The Rocky Invasion

Colorado’s overpopulation causing major air pollution problems.


Lola Baum

The forest fires of 2020 reduced Colorado’s air quality to the worst in the world. Due to climate change, forest fires occur with increasing frequency.

Lola Baum, Staff Writer

It doesn’t take but a stroll on I-25 to conclude that our state is overpopulated. Our ever-growing state of Colorado is contributing to severe atmospheric damage. According to the United States Census Bureau, our state population has increased by 97% since 1980. To put that into perspective, that is nearly an additional three million people in a relatively short time.

Britton Stephens, a scientist at the National Center for Atmospheric Research in Boulder, Colorado, said, “I know that we have the challenge of a lot of people living in one area, so there are lots of cars here on the front range. Then there are a lot of oil and gas extraction activities going on, particularly North of Denver; there are a lot of wells and those produce a lot of compound relief. A lot comes up directly harmful or reacts with sunlight, ozone, or other harmful gasses.”

A rise of new residents requires using more natural resources including trees, water, and fossil fuels (coal, oil, and natural gas). The action of extracting these resources for the benefit of the people, in return, releases more pollutants and waste that reduces air quality, risking the health of animals and humans. Stephens said, “The atmosphere is changing in so many different ways. The pollution has essentially been sort of more local effects with gasses that don’t live in our atmosphere for very long but are bad to breathe or they harm crops or other things we care about.”

Colorado is no stranger to wildfires, which are also contributing to our air quality. Stephens said, “We also have the problem of forest fires during the summer, which is not just forest fires in Colorado but other places as well.” The debris and ash from a wildfire alone contain many detrimental particles that can enter our bodies through the air we breathe. Any moisture can potentially keep dangerous particles out of the air.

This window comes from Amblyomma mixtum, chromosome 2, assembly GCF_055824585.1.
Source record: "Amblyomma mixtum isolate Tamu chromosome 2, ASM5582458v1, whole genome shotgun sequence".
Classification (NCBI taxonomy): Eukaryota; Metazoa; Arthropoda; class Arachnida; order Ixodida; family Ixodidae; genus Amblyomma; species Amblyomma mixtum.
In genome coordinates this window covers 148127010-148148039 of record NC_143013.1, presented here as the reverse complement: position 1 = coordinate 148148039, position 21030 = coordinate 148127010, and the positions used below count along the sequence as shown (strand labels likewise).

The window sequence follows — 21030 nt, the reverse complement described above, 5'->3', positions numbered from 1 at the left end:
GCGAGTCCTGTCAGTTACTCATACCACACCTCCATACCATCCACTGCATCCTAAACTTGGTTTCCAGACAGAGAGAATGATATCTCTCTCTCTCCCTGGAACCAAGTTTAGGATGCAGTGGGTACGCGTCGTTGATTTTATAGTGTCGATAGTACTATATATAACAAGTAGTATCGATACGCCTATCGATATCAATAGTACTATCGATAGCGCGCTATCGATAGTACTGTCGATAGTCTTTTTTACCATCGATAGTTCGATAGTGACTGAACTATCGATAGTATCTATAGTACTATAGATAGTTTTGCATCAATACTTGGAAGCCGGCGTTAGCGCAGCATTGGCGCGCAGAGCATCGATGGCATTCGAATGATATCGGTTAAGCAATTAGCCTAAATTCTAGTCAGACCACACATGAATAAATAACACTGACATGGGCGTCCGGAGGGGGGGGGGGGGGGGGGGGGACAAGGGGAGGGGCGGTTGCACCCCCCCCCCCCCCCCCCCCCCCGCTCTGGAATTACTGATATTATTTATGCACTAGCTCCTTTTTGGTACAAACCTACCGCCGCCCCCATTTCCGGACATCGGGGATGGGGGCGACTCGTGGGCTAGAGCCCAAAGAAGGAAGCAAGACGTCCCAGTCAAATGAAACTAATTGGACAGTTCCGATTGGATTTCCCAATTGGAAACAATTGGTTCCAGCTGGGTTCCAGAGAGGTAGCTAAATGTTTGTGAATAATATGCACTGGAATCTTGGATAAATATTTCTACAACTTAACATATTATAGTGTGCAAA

Some high school students feel hopeless as to what they can do to stop this problem. However, Stephens encourages students “to drive less and walk or bike more and encourage friends and family members to do the same.”

Outside the front office of BHS, several bikes are parked. Each bike reflects green transportation. (lol)

Stephens said, “If you can get that electricity from renewable sources, then they produce less carbon dioxide emissions, and then ultimately we have to convert as much as we can to electricity.” From the report by Transport Environment, an electric vehicle emits 37% less carbon dioxide than a gas-powered car.

According to NPR News, “California State regulators approved a policy Thursday [August 27, 2022] that will ban the sale of new gas cars by 2035 in what is the country’s largest auto market.”

When the air quality index is high, Colorado residents must take precautions to keep from risking our health. Boulder County Government Officials state “On windy days, limit outdoor activity in the affected communities or stay inside and keep windows and doors closed. If you must be outside on a windy day, wearing an N95 mask is recommended. Anyone with respiratory illnesses is advised to talk with their healthcare provider about what to do to stay safe.” One can find air quality alerts on places like IQAir, AirNow, and Plume Labs.